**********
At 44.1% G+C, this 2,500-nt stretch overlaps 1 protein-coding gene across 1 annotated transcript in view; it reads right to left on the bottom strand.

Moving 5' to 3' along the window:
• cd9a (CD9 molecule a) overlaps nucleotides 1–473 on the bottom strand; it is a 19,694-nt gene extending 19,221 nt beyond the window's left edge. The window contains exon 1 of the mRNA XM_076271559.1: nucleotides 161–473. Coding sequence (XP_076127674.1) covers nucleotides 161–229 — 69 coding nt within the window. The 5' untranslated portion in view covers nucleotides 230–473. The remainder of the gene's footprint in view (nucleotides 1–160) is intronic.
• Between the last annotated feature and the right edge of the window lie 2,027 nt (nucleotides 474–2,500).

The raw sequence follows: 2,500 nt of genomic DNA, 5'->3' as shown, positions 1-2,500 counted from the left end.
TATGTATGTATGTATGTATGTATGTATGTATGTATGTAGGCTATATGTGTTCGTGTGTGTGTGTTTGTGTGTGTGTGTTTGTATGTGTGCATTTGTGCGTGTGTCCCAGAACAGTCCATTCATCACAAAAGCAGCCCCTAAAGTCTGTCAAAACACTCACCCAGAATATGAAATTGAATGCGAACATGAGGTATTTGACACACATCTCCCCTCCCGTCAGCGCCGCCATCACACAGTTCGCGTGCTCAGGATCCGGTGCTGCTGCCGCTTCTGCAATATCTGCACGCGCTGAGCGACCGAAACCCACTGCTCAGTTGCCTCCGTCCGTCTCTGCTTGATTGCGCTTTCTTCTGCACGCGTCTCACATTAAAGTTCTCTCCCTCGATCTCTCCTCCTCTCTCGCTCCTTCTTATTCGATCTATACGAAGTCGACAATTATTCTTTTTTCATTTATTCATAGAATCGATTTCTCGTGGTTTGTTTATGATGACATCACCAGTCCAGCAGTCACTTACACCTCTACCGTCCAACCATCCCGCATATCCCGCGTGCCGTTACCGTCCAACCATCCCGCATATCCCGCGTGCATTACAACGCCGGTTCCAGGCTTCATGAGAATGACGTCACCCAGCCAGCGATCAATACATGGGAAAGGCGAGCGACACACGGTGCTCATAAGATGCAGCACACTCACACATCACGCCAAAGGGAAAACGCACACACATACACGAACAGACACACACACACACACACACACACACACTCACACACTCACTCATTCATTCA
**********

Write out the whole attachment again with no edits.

At 44.1% G+C, this 2,500-nt stretch overlaps 1 protein-coding gene across 1 annotated transcript in view; it reads right to left on the bottom strand.

Moving 5' to 3' along the window:
• cd9a (CD9 molecule a) overlaps nucleotides 1–473 on the bottom strand; it is a 19,694-nt gene extending 19,221 nt beyond the window's left edge. The window contains exon 1 of the mRNA XM_076271559.1: nucleotides 161–473. Coding sequence (XP_076127674.1) covers nucleotides 161–229 — 69 coding nt within the window. The 5' untranslated portion in view covers nucleotides 230–473. The remainder of the gene's footprint in view (nucleotides 1–160) is intronic.
• Between the last annotated feature and the right edge of the window lie 2,027 nt (nucleotides 474–2,500).

The raw sequence follows: 2,500 nt of genomic DNA, 5'->3' as shown, positions 1-2,500 counted from the left end.
TATGTATGTATGTATGTATGTATGTATGTATGTATGTAGGCTATATGTGTTCGTGTGTGTGTGTTTGTGTGTGTGTGTTTGTATGTGTGCATTTGTGCGTGTGTCCCAGAACAGTCCATTCATCACAAAAGCAGCCCCTAAAGTCTGTCAAAACACTCACCCAGAATATGAAATTGAATGCGAACATGAGGTATTTGACACACATCTCCCCTCCCGTCAGCGCCGCCATCACACAGTTCGCGTGCTCAGGATCCGGTGCTGCTGCCGCTTCTGCAATATCTGCACGCGCTGAGCGACCGAAACCCACTGCTCAGTTGCCTCCGTCCGTCTCTGCTTGATTGCGCTTTCTTCTGCACGCGTCTCACATTAAAGTTCTCTCCCTCGATCTCTCCTCCTCTCTCGCTCCTTCTTATTCGATCTATACGAAGTCGACAATTATTCTTTTTTCATTTATTCATAGAATCGATTTCTCGTGGTTTGTTTATGATGACATCACCAGTCCAGCAGTCACTTACACCTCTACCGTCCAACCATCCCGCATATCCCGCGTGCCGTTACCGTCCAACCATCCCGCATATCCCGCGTGCATTACAACGCCGGTTCCAGGCTTCATGAGAATGACGTCACCCAGCCAGCGATCAATACATGGGAAAGGCGAGCGACACACGGTGCTCATAAGATGCAGCACACTCACACATCACGCCAAAGGGAAAACGCACACACATACACGAACAGACACACACACACACACACACACACACACTCACACACTCACTCATTCATTCA